Peter is shocked by this. How could this happen to the Messiah? Because it is God’s plan! Peter goes on to rebuke Jesus. How can Peter rebuke Jesus who he just called the Christ? If we believe that Jesus is the Christ, then we must stop thinking as human beings do and ask for the grace to think as God thinks.

Who do you say that Jesus is?


Fr. Jeff

It’s Worth Doing Well

If it is worth doing, it is worth doing well. I am referring to our celebration of the Mass. It is certainly worth doing! The Eucharist is the source and summit of our Catholic faith (Lumen Gentium, 11). We know when to stand and when to kneel. We know the responses. Do we do them out of habit or do we do it with meaning and depth? (For explanations on what we do at Mass and why check out my article “The Roman Catholic Mass Explained”, including the short videos at the end, and/or the videos of a series of presentations I did, Uncovering the Treasures of the Mass.)

What makes the Mass so important? To answer that question, Fr. Paul Turner quotes from the Second Vatican Council document, Sacrosanctum Concilium paragraph 10, “the liturgy is the summit toward which the activity of the church is directed; it is also the source from which all its power flows” (Ars Celebrandi: Celebrating and Concelebrating Mass. Collegeville, Minnesota: Liturgical Press. 2021, page ix). The liturgy of the Mass is where we come together to praise God. It is the place where we hear God’s Word and celebrating the Eucharist so that we can go out into the world and live our faith as Jesus teaches.

It is important to celebrate Mass well for the way we pray reveals what we believe (in Latin this is expressed as lex orandi, lex credeni.) I do my best to celebrate Mass properly but it is not for me alone to decide how to celebrate Mass. As Catholics we have the General Instruction of the Roman Missal, to teach us how we celebrate Mass. I have read it a couple of times. Of course, I was also taught how to say Mass in the seminary. This does not mean I am perfect in the way I celebrate Mass. I want to make sure I don’t become sloppy.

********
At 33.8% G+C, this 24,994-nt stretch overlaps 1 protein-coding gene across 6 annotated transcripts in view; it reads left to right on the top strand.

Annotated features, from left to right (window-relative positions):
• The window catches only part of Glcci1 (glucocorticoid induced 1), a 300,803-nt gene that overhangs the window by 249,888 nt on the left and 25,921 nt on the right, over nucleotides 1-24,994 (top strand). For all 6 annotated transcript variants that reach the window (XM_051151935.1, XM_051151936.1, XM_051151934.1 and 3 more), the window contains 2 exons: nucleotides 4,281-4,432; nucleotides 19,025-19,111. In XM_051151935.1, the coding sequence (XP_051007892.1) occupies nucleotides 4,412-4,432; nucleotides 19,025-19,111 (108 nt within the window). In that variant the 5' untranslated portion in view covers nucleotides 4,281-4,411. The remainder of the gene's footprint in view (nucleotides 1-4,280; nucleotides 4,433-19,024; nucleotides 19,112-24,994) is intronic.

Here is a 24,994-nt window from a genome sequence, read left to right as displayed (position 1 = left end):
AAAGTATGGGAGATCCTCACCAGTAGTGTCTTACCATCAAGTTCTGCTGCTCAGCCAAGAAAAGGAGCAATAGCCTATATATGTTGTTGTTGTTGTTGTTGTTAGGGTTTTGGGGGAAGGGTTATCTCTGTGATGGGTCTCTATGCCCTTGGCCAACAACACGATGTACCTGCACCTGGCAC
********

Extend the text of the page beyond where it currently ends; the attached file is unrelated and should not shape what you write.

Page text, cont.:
This is why I just finished reading Fr. Paul Turner’s new book, Ars Celebrandi. It is a book written specifically for priests to reflect on how they celebrate. It provides clear reference to General Instruction of the Roman Missal, as well as other documents on the liturgy. That said, this book is not about teaching priests how to say Mass. It assumes the reader already knows how to say Mass. This book is a tool for reflection to help priests not just say Mass but to pray it well. I never want to become complacent in the way I preside.

The book is entitled “Ars Celebrandi,” which means “the art of celebrating.” Fr. Turner writes, “It implies that presiding over the liturgy takes more than following instructions. It requires a style” (2). There is a caution to be mentioned when we refer to “style.” It is not about me doing Mass my way. It is about putting our whole selves into the Mass. Fr. Turner cites Pope Benedict XVI’s Apostolic Exhortation, Sacramentum Caritatis, “The primary way to foster the participation of the People of God in the sacred rite is the proper celebration of the rite itself. The ars celebrandi is the best way to ensure their actuosa participatio. The ars celebrandi is the fruit of faithful adherence to the liturgical norms in all their richness” (Fr. Turner, 3).

This is true for both the priest and the people. Both need to have some understanding of what we do and why to properly celebrate the Mass and receive all that it offers us. That being said, Fr. Turner cites the United States Conference of Catholic Bishops’ (USCCB) document, Sing to the Lord (paragraph 18), “No other single factor affects the Liturgy as much as the attitude, style, and bearing of the priest celebrant” (6). I want to pray the Mass well so that you pray well and receive the full fruits of the Mass.